Education, Featured, Original Report

Emails show union school representative organizing sick outs

If a teacher’s union gives moral support to “sickout” protests, and elected union representatives send out organizing emails, can the union honestly claim they’re not involved? If all these elements are present, does the union still possess plausible deniability?

Those are the questions raised after has obtained emails from a school’s elected union rep of the Jefferson County Education Association (JCEA) urging teachers to participate in sickouts to protest the new school board leadership elected last November.

Sick Out planned for Friday Aug 19 ~~ The board just announced they are going to vote on the pay scales at next week’s meeting– the 18th,” the Sept. 10 email from Lynee Zajac Beck, who is also a science teacher at Jeffco’s 21st Century Virtual Academy, begins. “It’s up to us to spread the word– we must stop work on Friday the 19th – and let the community know why.”

“JCEA supports a sick out but they can’t officially organize one. It’s up to us!” the email concluded. The author of the email, Lynée Zajac Beck, later sent out a message with a subject line clarifying Sept. 19 as the date of action. On that Friday, the district closed both Standley Lake and Conifer high schools due to large numbers of teachers calling in sick.

Media reports attributed the cause of sick-outs to concerns over new history curriculum and to a new performance pay plan that gives raises to 99 percent of Jeffco teachers.

icon_orig_reportThe emails went out to, at a minimum, Jeffco’s 21st Century Virtual Academy, which offers full-time and part-time online learning options to K-12 students under the auspices of Jeffco Public Schools. The Academy’s licensed staff are covered by the collective bargaining agreement and eligible for JCEA membership. These teachers typically work at home, using phones and computers to deliver lessons to, and communicate with, students.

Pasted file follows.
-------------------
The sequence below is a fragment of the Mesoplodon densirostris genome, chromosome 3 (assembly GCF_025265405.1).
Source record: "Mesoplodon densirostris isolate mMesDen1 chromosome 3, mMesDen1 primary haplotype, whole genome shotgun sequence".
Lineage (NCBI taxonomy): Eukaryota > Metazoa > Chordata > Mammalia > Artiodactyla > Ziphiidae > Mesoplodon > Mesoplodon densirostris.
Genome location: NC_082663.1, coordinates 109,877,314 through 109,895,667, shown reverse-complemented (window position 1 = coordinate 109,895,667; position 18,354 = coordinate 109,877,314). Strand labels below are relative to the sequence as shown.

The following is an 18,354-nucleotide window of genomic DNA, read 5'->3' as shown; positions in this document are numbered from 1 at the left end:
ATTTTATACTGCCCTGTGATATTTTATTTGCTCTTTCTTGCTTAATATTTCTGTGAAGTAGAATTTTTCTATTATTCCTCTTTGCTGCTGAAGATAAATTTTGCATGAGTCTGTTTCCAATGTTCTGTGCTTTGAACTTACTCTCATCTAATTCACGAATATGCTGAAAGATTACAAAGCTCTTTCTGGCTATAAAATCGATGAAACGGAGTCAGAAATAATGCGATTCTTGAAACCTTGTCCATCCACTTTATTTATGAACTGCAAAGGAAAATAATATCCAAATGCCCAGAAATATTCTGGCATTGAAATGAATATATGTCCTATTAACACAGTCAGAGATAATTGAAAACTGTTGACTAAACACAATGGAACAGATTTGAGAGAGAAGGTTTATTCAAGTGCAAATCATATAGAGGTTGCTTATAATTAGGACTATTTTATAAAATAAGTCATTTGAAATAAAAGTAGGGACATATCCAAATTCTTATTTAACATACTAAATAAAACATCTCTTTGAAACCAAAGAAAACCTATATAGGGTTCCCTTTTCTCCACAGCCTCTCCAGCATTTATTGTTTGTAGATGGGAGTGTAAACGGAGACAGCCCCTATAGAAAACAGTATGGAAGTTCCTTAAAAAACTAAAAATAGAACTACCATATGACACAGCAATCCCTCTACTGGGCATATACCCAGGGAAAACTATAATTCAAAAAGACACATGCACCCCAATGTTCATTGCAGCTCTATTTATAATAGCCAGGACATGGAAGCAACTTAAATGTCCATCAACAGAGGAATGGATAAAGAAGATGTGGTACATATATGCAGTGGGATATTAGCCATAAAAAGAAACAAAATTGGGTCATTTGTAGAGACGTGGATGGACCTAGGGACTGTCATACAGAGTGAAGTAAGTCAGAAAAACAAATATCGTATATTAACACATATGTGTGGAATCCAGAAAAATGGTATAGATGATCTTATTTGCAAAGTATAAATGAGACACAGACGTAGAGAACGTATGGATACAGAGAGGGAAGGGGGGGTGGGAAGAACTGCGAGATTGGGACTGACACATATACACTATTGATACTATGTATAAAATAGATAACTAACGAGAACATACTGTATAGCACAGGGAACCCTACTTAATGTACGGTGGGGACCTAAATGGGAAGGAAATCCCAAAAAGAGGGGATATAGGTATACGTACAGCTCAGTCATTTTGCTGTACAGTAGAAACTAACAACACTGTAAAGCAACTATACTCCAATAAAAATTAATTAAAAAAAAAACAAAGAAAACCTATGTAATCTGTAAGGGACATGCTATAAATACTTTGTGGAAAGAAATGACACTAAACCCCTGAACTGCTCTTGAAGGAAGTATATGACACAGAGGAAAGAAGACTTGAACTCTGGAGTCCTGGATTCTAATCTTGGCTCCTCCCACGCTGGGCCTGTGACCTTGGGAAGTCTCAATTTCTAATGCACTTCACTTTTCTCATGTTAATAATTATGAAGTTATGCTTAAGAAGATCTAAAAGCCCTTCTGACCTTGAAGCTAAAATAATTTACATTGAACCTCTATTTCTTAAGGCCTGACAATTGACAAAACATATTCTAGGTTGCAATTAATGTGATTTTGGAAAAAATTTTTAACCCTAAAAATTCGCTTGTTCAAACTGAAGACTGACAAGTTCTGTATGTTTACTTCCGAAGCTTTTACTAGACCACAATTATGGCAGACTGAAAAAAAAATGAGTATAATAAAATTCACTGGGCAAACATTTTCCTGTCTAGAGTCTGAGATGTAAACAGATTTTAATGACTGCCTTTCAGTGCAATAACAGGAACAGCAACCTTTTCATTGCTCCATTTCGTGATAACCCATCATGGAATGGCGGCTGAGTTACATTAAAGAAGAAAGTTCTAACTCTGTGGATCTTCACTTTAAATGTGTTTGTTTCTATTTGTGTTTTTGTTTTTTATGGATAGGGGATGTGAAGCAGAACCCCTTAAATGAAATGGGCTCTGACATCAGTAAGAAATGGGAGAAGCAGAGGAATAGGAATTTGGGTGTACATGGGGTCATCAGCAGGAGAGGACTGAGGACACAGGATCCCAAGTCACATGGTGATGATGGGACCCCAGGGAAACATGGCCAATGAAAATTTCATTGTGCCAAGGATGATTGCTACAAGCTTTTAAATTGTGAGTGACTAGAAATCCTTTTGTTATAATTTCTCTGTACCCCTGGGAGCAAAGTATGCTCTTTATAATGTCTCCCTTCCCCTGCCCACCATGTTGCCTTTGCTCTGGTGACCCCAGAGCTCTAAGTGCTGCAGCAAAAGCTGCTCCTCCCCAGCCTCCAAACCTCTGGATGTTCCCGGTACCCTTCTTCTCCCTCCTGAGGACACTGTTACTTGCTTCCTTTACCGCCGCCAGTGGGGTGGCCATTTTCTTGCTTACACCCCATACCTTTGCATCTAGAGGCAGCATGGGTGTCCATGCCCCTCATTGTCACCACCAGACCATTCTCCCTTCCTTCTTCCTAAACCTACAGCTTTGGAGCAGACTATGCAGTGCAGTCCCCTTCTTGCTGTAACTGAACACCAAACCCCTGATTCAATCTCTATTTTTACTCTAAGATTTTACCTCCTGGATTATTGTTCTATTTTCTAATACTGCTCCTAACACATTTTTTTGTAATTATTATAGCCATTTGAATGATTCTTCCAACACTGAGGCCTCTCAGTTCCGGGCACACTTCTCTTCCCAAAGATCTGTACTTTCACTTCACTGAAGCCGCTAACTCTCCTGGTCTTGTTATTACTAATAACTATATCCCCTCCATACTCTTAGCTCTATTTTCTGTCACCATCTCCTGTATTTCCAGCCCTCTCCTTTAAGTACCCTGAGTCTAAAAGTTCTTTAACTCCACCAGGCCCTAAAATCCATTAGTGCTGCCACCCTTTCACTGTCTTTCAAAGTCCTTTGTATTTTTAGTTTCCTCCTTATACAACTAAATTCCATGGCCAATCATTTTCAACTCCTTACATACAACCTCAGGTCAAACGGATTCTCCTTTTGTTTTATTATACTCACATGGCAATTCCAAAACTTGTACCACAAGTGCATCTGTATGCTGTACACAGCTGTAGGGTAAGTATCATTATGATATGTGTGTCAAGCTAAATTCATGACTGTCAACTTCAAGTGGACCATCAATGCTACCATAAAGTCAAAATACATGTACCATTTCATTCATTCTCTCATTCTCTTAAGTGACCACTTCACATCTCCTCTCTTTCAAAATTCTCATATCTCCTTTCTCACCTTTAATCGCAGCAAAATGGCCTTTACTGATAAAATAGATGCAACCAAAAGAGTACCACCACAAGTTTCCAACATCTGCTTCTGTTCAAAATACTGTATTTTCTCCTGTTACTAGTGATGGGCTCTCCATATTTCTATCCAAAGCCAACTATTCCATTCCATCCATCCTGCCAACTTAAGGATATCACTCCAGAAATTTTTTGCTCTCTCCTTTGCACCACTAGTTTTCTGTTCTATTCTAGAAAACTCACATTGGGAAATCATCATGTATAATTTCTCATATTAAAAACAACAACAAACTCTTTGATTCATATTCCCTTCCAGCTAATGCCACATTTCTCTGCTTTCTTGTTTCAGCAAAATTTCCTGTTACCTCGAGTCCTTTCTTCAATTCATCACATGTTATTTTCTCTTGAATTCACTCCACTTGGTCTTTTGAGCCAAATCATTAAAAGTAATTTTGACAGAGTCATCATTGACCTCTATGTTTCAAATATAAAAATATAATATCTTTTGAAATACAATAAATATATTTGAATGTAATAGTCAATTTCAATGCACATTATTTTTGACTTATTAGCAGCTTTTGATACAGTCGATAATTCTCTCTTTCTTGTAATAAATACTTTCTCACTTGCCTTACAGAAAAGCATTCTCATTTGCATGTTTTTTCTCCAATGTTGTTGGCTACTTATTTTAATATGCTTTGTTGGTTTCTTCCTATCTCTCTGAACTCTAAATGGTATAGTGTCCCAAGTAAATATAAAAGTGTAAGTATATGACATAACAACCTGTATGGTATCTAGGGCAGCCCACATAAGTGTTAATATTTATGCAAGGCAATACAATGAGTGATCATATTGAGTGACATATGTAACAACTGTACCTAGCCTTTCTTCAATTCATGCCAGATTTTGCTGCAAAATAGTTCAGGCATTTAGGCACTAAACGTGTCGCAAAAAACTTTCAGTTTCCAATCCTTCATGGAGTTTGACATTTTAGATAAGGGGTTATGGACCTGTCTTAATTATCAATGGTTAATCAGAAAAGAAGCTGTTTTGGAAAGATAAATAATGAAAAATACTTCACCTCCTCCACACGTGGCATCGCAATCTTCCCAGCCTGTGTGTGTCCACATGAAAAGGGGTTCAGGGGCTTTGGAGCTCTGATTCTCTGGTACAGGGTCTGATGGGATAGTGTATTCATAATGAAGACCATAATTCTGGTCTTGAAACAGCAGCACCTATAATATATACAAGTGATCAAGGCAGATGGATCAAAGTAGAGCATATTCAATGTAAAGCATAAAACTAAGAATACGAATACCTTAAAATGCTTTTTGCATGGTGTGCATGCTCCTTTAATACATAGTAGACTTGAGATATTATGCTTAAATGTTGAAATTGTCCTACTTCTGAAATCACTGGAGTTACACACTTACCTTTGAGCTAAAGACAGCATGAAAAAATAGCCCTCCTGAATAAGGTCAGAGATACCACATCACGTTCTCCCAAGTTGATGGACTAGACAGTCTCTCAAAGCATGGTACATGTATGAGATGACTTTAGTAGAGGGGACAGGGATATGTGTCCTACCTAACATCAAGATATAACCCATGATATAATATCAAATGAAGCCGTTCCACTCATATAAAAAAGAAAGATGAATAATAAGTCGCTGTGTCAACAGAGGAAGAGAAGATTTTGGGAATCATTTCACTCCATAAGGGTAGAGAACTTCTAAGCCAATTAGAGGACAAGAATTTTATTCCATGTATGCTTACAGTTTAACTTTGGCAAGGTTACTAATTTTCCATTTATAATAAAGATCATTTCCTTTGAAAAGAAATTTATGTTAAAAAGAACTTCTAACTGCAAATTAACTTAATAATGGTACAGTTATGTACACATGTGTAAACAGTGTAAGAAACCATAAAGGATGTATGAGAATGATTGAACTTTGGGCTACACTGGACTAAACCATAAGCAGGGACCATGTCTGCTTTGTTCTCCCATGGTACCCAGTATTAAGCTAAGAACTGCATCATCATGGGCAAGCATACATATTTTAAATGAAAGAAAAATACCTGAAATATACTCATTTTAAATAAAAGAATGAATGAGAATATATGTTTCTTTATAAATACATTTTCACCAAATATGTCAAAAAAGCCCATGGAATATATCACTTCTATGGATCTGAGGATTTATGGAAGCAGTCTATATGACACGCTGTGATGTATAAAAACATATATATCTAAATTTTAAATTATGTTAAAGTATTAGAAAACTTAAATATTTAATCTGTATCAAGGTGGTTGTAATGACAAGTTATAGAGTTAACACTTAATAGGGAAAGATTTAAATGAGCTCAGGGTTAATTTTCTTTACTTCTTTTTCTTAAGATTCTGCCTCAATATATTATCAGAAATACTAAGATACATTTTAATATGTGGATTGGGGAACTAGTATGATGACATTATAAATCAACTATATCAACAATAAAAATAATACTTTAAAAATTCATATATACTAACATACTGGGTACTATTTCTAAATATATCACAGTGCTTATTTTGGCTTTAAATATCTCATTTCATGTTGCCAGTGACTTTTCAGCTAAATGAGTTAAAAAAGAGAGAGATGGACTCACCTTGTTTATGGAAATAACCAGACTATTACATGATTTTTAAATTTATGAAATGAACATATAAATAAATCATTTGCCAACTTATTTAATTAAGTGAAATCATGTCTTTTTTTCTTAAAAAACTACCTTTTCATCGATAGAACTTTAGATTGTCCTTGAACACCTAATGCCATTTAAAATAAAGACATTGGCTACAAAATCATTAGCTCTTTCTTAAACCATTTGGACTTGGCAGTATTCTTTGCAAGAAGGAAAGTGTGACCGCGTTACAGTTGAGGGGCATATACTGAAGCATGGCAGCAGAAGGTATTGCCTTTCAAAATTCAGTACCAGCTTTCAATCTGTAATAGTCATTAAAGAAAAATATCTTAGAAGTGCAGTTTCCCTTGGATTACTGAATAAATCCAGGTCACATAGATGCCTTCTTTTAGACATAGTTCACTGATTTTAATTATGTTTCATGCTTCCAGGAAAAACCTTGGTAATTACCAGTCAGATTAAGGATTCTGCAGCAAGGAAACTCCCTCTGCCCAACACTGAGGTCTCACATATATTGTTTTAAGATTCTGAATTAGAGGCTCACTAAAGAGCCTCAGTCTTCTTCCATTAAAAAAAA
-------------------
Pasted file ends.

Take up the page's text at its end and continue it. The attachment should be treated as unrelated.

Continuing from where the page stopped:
In July, Colorado Education Association (CEA) president Kerrie Dallman told delegates at the National Education Association (NEA) annual meeting in Denver that several Colorado union locals are “in significant crisis, working against hostile school boards.” She listed Jefferson County as one of three examples. Dallman announced that 48 NEA staff operatives would be coming to Jeffco to visit teachers at home during the summer.

Mike Antonucci, an independent journalist and national expert on teachers unions, reported that CEA received a one-year grant from NEA to ramp up organizing efforts in three Denver metro area school districts. “The organizing plan will incorporate ‘escalating activity’ in ‘high intensity campaigns’ to include ‘rallies, marches and other direct actions,’” he noted.

In response to union leaders’ continuing denials that sickouts were “not organized” by JCEA, Antonucci observed  their statements might be “literally true.” But, he said, it “doesn’t rule out a host of other possibilities,” including that sickouts could have been “organized” by the state union or national union political operatives, or that it was “organized by teachers at the two high schools, but JCEA approved it.”

The communications uncovered from Jeffco’s 21st Century Virtual Academy are not isolated. Another mid-September email message from a self-proclaimed JCEA activist teacher at Golden High School writing “on behalf of our entire school” offered instructions for participating in a teacher walkout. Since Golden had scheduled its homecoming on September 19, the email author said “it would [sic] too unjust to our students to sick-out on [that day] when most schools will be participating.”

While the email stated a plan to “sick-out” on the “following Monday,” September 22, Golden High School was not closed down by concerted teacher action until one week later. Also shut down by the September 29 edition of the “blue flu” was Jefferson High School in Edgewater.

Test data collected by the Colorado Department of Education shows that more than 90 percent of Jefferson High School 10th graders are not proficient in math, while two-thirds similarly are unable to read at grade level. Juniors at the school average a 15 on the ACT. For that score, the website identifies no Colorado colleges that would give a student a real chance to enroll.

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